“Alex Cross” tried to accomplish several goals:
Help actor Tyler Perry cross over to lead roles in major studio projects from his successful chain of family-oriented comedies, romances and dramas all self-produced at his Atlanta studios.
Give film audiences a back story of author James Patterson's most famous fictional FBI profiler Cross, played in “Kiss the Girls” and “Along Came a Spider” by Morgan Freeman.
Put together a stellar cast for a top-notch action thriller.
The movie was about 50 percent successful.
Perry plays Cross as a Detroit police detective with his partner and lifelong friend Tommy Kane (Edward Burns). He is happily married, living with his mother Nana Mama (Cicely Tyson), his wife, Maria (Carmen Ejogo), and their son and daughter.
Cross is being wooed by the FBI to come work for them as a profiler in Washington, D.C., but he has not made up his mind.
When the body of a tortured woman is found, Cross feels they may have not only a serial killer on the loose, but one with a list of specific victims.
After a clue to the next victim is discovered, Cross, Kane and fellow detective Monica Ashe (Rachel Nichols) visit an investment firm and get their first glimpse of the killer they call Picasso (Matthew Fox) and manage to thwart his plan.
Cross is confident in is ability to predict what criminals will do next.
His meeting with the man he believes is Picasso's ultimate target, Giles Mercier (Jean Reno) does little to advance the plot and is disjointed.
Cross' idea is tragically wrong and causes him to break character entirely to take justice into his own hands to stop Picasso.
The first half of the movie succeeds totally as a taut thriller. It unravels suddenly, leaving a hot mess of questions, plot problems and an unsatisfying and odd ending.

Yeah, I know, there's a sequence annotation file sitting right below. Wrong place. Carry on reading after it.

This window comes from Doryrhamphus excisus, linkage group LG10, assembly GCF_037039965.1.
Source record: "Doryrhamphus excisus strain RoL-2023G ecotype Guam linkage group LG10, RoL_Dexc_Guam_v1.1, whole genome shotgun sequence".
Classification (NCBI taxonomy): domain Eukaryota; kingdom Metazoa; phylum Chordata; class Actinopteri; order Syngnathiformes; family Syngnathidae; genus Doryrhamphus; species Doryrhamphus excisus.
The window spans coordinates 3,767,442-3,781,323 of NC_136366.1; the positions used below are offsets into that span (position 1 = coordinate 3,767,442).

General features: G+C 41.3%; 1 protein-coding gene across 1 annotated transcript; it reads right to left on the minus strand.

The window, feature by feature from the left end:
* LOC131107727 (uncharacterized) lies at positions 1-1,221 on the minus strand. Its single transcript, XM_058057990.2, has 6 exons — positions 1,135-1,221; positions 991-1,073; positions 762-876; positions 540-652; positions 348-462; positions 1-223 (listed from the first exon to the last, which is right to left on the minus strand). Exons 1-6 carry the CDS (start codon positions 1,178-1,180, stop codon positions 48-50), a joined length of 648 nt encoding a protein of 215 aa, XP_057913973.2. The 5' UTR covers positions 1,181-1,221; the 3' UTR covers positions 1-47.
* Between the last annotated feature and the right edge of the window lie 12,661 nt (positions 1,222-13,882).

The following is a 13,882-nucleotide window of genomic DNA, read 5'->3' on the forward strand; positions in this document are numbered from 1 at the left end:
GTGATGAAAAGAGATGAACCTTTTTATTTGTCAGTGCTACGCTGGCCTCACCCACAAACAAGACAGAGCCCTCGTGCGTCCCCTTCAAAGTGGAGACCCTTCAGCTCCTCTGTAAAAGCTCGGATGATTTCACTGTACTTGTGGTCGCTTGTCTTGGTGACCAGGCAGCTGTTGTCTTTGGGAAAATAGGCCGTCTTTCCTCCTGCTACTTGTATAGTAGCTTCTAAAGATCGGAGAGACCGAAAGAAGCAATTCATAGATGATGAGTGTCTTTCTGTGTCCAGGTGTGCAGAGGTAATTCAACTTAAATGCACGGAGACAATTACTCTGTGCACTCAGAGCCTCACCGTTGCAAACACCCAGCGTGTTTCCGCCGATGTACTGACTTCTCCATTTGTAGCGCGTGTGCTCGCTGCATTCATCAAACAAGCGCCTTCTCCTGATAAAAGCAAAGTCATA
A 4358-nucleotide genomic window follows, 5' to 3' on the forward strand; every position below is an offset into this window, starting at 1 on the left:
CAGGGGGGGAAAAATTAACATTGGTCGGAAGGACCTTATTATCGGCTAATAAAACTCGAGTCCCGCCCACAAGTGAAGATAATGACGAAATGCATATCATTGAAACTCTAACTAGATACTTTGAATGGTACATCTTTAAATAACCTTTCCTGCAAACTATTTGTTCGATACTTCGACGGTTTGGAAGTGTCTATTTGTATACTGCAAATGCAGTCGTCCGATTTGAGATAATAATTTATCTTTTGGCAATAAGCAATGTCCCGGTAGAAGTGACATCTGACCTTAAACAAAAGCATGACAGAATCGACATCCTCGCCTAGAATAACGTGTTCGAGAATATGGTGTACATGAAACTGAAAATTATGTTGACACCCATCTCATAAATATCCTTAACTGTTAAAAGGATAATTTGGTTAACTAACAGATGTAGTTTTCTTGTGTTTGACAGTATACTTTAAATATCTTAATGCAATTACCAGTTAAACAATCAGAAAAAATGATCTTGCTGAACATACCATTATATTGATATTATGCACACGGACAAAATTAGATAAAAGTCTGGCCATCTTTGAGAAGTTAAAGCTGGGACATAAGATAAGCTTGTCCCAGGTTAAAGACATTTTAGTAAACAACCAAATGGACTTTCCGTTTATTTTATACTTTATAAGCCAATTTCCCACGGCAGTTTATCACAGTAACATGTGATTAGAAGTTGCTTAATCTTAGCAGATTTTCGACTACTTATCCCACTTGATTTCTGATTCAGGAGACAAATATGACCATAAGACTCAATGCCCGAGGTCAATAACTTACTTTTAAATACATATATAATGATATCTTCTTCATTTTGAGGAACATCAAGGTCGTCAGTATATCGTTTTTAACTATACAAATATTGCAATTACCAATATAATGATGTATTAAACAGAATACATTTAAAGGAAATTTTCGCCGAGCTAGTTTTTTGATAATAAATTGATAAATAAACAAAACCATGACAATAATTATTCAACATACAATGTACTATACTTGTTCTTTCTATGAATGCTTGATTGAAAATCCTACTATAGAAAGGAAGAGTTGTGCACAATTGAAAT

Perry begins as a strong, charming and believable Cross, but after the character's miscalculation, his actions are mechanical and shallow.
Fox's villain is wonderfully vicious with his first few victims. He is meticulous, his plans diabolical. Suddenly, all his fastidiousness goes out the window and he turns into a plain street thug.
Burns manages to escape most problems, sticking with his snarky line delivery and a one-dimensional character.
Also disappointing was the main fight scene between Cross and Picasso. The use of a hand-held camera made the action hard to follow and the sudden switch to a steadicam was jarring, though the fight became much easier to watch.
The only successes were the sets. They were a good mix of a rundown-Rust Belt town and the new, sleekly modern Detroit.
I wanted to like this movie, but I cannot. Sorry, Tyler Perry, either someone needs to give you another chance, or you need to stay in Atlanta.
— Sandi Davis
Starring: Tyler Perry, Edward Burns, Matthew Fox, Rachel Nichols, Cicely Tyson, Jean Reno. (Violence including disturbing images, sexual content, language, drug references, and nudity.)